So good.

So good.

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Spaghetti Squash Gratin

I’m not a squash fan. Or at least, I didn’t use to be. I’ve been gradually teaching myself to like it. The main trick I have learned in teaching myself to like new foods is to start by cooking it in a similar recipe as foods I do like.

I like spaghetti. With red sauce and cheese.  Now I’m not going to tell you that spaghetti squash tastes exactly like spaghetti. It doesn’t really. In fact, it doesn’t really taste like much at all. When you cook it with cheese and spaghetti sauce, mostly what you taste is cheese and spaghetti sauce. But the spaghetti squash has a nice texture (a little firmer than an actual noodle but not that different) and it’s a great conveyance for your favorite flavors.

The star of this dish – for me – was the ricotta topping. It’s hard to feel like you are missing out when you are eating something so rich and creamy. And here’s the kicker. My daughter ate SQUASH and it was all because she loved the ricotta stuff so much. I gave her a tiny spoonful of this dish (I have a rule that you have to at least try everything once) and told her if she hated it she could make herself a sandwich. Normally she hates squash, so this is how I was expecting it to go down. But instead she went back, loaded up her bowl and ate it all. It was some sort of squashy miracle.

One note on cooking the squash: some people cook it whole, some cut it in half. It will cook faster if you cut it in half (in about 45 minutes or so), but wrestling these things into submission when they are raw is not always easy. I found it much easier to break this sucker down when it was cooked and tender, so I left mine whole.

Spaghetti Squash Gratin

Spaghetti Squash Gratin

Spaghetti Squash Gratin
(from Recipe Sweet)

1 spaghetti squash

Sauce:
1 tbsp. olive oil
4 garlic cloves, thinly sliced or minced
1 tsp. salt
1/4 tsp. ground black pepper
1/8 tsp. crushed red pepper
1 (28 oz.) can whole tomatoes, drained and smooshed with your fingers or coarsely chopped (or you can use diced ones)
2 tsp. Italian seasoning
1/4 cup red wine
1/4 basil leaves, coarsely chopped or torn

Gratin Topping:
1 (15 oz.) container part-skim ricotta cheese
1/2 cup freshly grated Parmesan cheese
1 tsp. dried oregano
1 tsp. dried thyme
1/2 tsp. salt

Preheat oven to 400˚. Poke your squash with a fork or knife a few times and place in the oven whole (I put mine on a pan just in case it leaked some juices). Roast for 1 – 1 1/2 hours until tender. Let it cool just a bit so you can handle it. (You can do this the day before or earlier in the day if time is an issue).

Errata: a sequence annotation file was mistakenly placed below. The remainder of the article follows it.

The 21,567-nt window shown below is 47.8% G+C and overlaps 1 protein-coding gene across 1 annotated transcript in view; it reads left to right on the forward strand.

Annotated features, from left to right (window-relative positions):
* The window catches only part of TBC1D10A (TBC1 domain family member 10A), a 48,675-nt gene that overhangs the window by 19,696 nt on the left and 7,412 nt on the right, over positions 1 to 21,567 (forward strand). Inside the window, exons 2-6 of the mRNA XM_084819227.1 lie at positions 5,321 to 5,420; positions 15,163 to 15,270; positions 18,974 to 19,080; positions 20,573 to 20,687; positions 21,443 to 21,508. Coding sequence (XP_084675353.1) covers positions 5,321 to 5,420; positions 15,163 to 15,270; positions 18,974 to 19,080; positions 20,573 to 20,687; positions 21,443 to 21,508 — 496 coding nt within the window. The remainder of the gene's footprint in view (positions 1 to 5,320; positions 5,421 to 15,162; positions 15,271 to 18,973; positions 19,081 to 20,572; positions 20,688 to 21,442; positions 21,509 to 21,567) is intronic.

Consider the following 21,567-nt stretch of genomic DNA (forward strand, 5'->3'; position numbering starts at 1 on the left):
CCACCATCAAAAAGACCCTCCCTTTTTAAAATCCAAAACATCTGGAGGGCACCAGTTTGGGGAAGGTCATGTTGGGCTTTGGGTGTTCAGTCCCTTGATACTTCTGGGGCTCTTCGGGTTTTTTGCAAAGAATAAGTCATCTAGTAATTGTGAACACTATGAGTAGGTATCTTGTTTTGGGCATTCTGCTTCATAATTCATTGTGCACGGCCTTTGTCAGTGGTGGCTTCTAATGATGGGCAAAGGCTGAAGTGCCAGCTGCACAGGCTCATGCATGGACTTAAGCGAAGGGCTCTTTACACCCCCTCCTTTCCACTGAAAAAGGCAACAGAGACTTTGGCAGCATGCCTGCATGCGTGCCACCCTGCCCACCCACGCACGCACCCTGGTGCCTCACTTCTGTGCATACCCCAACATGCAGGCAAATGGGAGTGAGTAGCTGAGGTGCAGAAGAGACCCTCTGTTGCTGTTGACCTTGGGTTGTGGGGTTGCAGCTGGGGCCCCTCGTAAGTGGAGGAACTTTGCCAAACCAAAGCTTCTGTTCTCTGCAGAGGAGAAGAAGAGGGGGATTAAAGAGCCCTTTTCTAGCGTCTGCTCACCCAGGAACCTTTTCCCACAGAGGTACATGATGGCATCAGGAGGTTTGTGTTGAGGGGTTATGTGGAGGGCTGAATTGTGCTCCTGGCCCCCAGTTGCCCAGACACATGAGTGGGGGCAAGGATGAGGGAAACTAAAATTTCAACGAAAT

Slice it in half, scoop out the seeds in the middle (discard the seeds), and then using a fork, comb through the squash, creating “spaghetti” strands. Place these in the bottom of your baking dish. Drizzle with just a bit of olive oil and sprinkle with a pinch of salt. Toss a bit with your fingers to combine.

Looks like spaghetti!

Looks like spaghetti!

In a saucepan, heat 1 tbsp. of olive oil. Add garlic and crushed red pepper.  Cook and stir for a minute. Add tomatoes, salt & pepper, Italian seasoning and wine. Bring to a boil and then turn down to a simmer for 15 minutes. Pour over the top of the squash and spread out so all of the squash is covered.

Smother anything in this sauce and it will be good.

Smother anything in this sauce and it will be good.

In a small bowl, combine ricotta, parmesan and seasonings.  Carefully spread ricotta mixture over the top of the red sauce.

Ready to cook!

Ready to cook!

Bake at 400˚ for 40-45 minutes, until lightly browned. Dig in!

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Chili Roasted Pineapple Fries

Some recipes are barely recipes.  They are more about me needing something to go with something, and well, I have this pineapple…

This dish defies any predetermined meal placement.  I served this with a side of BBQ chicken, but it would be just as good with a scoop of ice cream for dessert, or alongside a couple of scrambled eggs for breakfast.

One of my favorite Mexican restaurants is this little place in my home town, run by a Mexican lady who is always singing.  Last time I ate there, she gave me a couple of little tins of spices that she’s planning to start selling. I scored ground cinnamon and this wonderful ground chipotle pepper.  I’ve been putting it on everything!  You may think peppers and pineapples don’t go together, but you’d be wrong!  The kick from the peppers and the sticky sweet touch of honey is the perfect combo.

Chili Roasted Pineapple

Chili Roasted Pineapple

Chili Roasted Pineapple Fries

Fresh Pineapple
Honey
Ground chipotle pepper (or any ground chili/red pepper powder)

Preheat oven to 400˚. Slice pineapple up into whatever shapes you like.  Cover a baking sheet with foil and spray with cooking spray. Lightly brush tops of pineapple with honey and sprinkle with ground chili pepper.

Cut into whatever shapes you like.  I prefer little stick shapes.  When I cook these on the grill, I do big sticks, the height of the whole pineapple.  Or you can do skewers of chunks if you prefer.